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Bigeye Snapper (Lutjanus lutjanus) Photographs and Information

Lutjanus are Seaperches.

Habitat: Saltwater and estuarine. Often caught near reefs, but some species more common on offshore trawling grounds


bigeyesnapper.jpg (2938 bytes)

snappebigeyemap1.jpg (3423 bytes)

Scientific Name Lutjanus lutjanus
Location North West Australia
Season All year round
Size To 30 cm
Australian Species Code 37 346905
Taste, Texture Sweet to mild.  Fine and firm


Nutritional Information
For every 100 grams raw product
for Snapper fillet.

Kilojoules 404
Cholesterol -
Sodium 85 mg
Total fat (oil) 1.60 g
Saturated fat 0.60 g
Protein 20.30 g
Polyunsaturated fat -
Omega-3, EPA -
Omega-3, DHA -
Omega-6, AA -

Angling for Bigeye Snapper | Snapper Fishing :

Saltwater Fish - What bait to use for fishing - a list of saltwater baits with the main "diners" who will be tempted.


Cooking Bigeye Snapper:

Colour of raw fillet: White.
Texture: Fine and Firm.
Fat Content: Low to Medium.
Flavour: Sweet to mild.

Most seaperches have superb white flesh and a delicate, yet generous, flavour. They can be prepared in a wide range of ways including grilling, poaching, deep frying, shallow frying, baking and steaming.

Simple pan-frying allows for a range of different flavours and textures to be utilised. Seaperches are often large, but the smaller fish are excellent baked whole (gilled and gutted).

Snapper comes in many sizes, making it very versatile. It is excellent as a buffet piece, whole, filleted or as cutlets. Snapper is superb smoked and is also becoming popular for sashimi.

Snapper is sold whole (gilled and gutted), in cutlet, steak and fillet forms. Other breams are generally sold whole (gilled and gutted), only occasionally as fillets, usually already skinned. In whole fish look for lustrous skin, firm flesh, and a pleasant, fresh sea smell. In fillets, look for firm, lustrous, moist flesh without any brown markings or oozing water and with a pleasant fresh sea smell. Flesh colour varies from the creamy pink of snapper to the pinker flesh of yellowfin bream, tarwhine, and pikey bream all of which may have some dark veins showing. Black bream’s flesh is slightly greyish and frypan bream’s has a yellowish tint.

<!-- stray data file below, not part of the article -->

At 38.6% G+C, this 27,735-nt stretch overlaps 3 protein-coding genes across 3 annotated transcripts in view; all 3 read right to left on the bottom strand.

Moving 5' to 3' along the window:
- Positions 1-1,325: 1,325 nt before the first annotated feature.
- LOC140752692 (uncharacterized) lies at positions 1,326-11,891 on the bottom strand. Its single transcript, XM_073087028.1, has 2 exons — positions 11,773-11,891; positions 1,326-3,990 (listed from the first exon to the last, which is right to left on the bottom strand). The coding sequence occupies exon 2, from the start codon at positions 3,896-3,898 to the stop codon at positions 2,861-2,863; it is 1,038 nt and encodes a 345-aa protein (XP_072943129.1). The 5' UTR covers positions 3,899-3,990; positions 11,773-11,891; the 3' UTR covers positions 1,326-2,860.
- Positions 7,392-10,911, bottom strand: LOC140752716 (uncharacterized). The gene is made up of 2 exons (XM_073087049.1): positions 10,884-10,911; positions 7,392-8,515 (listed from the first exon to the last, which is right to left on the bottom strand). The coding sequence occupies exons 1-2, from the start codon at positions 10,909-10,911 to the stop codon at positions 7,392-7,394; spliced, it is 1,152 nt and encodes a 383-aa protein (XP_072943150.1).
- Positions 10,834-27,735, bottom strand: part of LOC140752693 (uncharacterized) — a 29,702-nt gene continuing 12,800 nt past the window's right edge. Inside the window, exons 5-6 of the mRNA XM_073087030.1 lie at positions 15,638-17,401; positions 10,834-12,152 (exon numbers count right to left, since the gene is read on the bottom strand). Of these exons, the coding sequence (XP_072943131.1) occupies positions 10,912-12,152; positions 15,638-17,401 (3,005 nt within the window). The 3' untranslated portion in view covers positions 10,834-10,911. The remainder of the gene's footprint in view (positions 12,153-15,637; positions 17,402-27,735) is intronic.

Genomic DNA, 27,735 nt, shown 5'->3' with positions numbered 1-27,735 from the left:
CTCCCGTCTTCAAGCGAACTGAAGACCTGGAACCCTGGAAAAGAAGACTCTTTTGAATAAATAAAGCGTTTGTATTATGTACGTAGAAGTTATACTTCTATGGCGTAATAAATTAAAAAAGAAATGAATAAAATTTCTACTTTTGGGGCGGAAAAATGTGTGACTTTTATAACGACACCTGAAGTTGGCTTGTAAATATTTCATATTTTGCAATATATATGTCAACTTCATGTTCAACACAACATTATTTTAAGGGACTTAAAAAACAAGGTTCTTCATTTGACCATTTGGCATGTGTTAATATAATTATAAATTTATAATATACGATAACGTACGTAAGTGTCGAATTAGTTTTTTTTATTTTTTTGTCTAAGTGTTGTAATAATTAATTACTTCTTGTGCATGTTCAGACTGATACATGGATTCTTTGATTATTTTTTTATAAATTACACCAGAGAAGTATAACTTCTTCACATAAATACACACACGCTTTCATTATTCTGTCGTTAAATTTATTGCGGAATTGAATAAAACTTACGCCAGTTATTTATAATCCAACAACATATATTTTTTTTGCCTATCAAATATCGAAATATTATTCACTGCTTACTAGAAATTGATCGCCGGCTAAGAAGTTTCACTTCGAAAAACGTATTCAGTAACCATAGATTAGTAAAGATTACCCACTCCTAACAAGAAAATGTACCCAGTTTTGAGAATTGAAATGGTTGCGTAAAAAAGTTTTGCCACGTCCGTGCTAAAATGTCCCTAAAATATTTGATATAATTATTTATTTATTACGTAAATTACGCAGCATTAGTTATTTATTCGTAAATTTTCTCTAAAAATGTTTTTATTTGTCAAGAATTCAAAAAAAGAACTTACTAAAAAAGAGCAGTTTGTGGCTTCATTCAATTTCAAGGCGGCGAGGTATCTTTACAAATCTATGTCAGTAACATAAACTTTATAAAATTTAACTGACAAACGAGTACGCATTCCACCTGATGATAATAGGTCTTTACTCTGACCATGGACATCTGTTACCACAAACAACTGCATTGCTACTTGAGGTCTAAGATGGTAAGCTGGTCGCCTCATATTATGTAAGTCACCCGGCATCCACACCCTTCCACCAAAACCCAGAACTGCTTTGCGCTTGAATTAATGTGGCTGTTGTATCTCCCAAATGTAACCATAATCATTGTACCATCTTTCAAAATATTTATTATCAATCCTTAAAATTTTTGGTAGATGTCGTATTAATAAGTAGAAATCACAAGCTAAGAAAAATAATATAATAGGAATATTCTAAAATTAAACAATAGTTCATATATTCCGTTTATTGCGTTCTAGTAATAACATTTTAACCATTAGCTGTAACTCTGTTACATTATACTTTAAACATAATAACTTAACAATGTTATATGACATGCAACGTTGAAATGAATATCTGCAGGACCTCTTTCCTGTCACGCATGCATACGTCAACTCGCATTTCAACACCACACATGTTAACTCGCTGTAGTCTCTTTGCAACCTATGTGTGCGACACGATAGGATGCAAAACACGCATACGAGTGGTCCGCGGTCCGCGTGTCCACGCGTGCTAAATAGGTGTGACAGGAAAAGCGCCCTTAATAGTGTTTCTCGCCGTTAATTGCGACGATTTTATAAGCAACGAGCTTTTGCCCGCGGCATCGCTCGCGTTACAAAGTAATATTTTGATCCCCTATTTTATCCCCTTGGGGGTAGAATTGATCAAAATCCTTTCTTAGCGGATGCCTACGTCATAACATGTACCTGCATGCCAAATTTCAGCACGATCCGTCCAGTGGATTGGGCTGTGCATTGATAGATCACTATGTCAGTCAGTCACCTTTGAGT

Make sure whole fish is scaled, gutted and cleaned thoroughly as soon as possible (completely remove the lining of the abdominal cavity and the white fat along the abdominal wall). Wrap whole fish and fillets in plastic wrap or place in an airtight container. Refrigerate for up to 3 days or freeze whole fish for up to 6 months, and fillets for up to 3 months, below -18ºC.

Cooking & Serving
Breams are best steamed, poached, pan-fried, baked, grilled or barbecued. They’re a good plate-sized fish cooked whole and the bones (especially of snapper) make excellent stock. Snapper has a more delicate flavour than other breams and a slightly firmer flesh that breaks into large flakes, though larger fish tend to have slightly softer texture. The edible skin can be left on. All breams, including snapper, have a mild, sweet flavour, and are moist and relatively low in oil. Those which live in estuaries and rivers, notably tarwhine and black bream, can have a slightly coarser, muddy or weedy flavour, which can be balanced by cooking with soy sauce, ginger and other Asian spices.


Recipes using Snapper - From How to Cook

Microwave Cooking Times for Fish
- Fish fillets – 5 minutes per 500g on medium-high, +50 seconds more for thicker fillets, or until flesh flakes
- Whole fish - Large – 6 minutes/750g on medium
- Whole fish – Small – 3-4 minutes on medium

Easy Fish Recipes - From How To Cook Fish

Recipes Suitable for this fish:

Red Snapper with Island Citrus Shrimp Ceviche and Lemon Beurre Blanc Mussel and Red Snapper Soup Vietnamese Snapper


Commercial Fishing for Bigeye Snapper:

Commercial operators are authorised to use baited traps and vertical lines, including hand lines and drop lines. Prior to 1999, most operators in the fishery used drop lines. During 1999-2000, there was an industry-wide change to trap fishing, with only one operator using drop lines in 2002. In 2004, there was a reversal of this trend when many operators went back to drop lines; but by 2009, most operators were again using traps. In 2010, one vessel used drop lines and six vessels used traps, reflecting the developing nature of the wider fishery grounds.


Gold-band snappers are the principal target of the fishery, comprising the three species Pristipomoides multidens, P. typus and P. filamentosus. Together, they comprise 52% of the total catch (Figure 2), with P. multidens being the most common. Other key species caught in the fishery are saddle-tail snapper (Lutjanus malabaricus), crimson snapper (L. erythropterus), red emperor (L. sebae) and cods (Family Serranidae) (Figure 2). There was very little change in 2010 in the species composition from 2009.

Byproduct species made up 9% of the overall catch in the fishery. As well as red emperor (Lutjanus sebae), byproduct species include small snappers (such as L. russelli and L. lemniscatus) rock cods (such as Epinephelus areolatus), emperors (such as red spot emperor, Lethrinus lentjan) and Robinson’s sea bream (Gymnocranius grandoculus).

Exporters, Importers & Processors, Wholesale & Agents of Snapper

More links about Bigeye Snapper

Australian Government - Australian Bureau of Agricultural and Resource Economics and Sciences (PDF file) - Australian Fisheries Statistics 2010/2011




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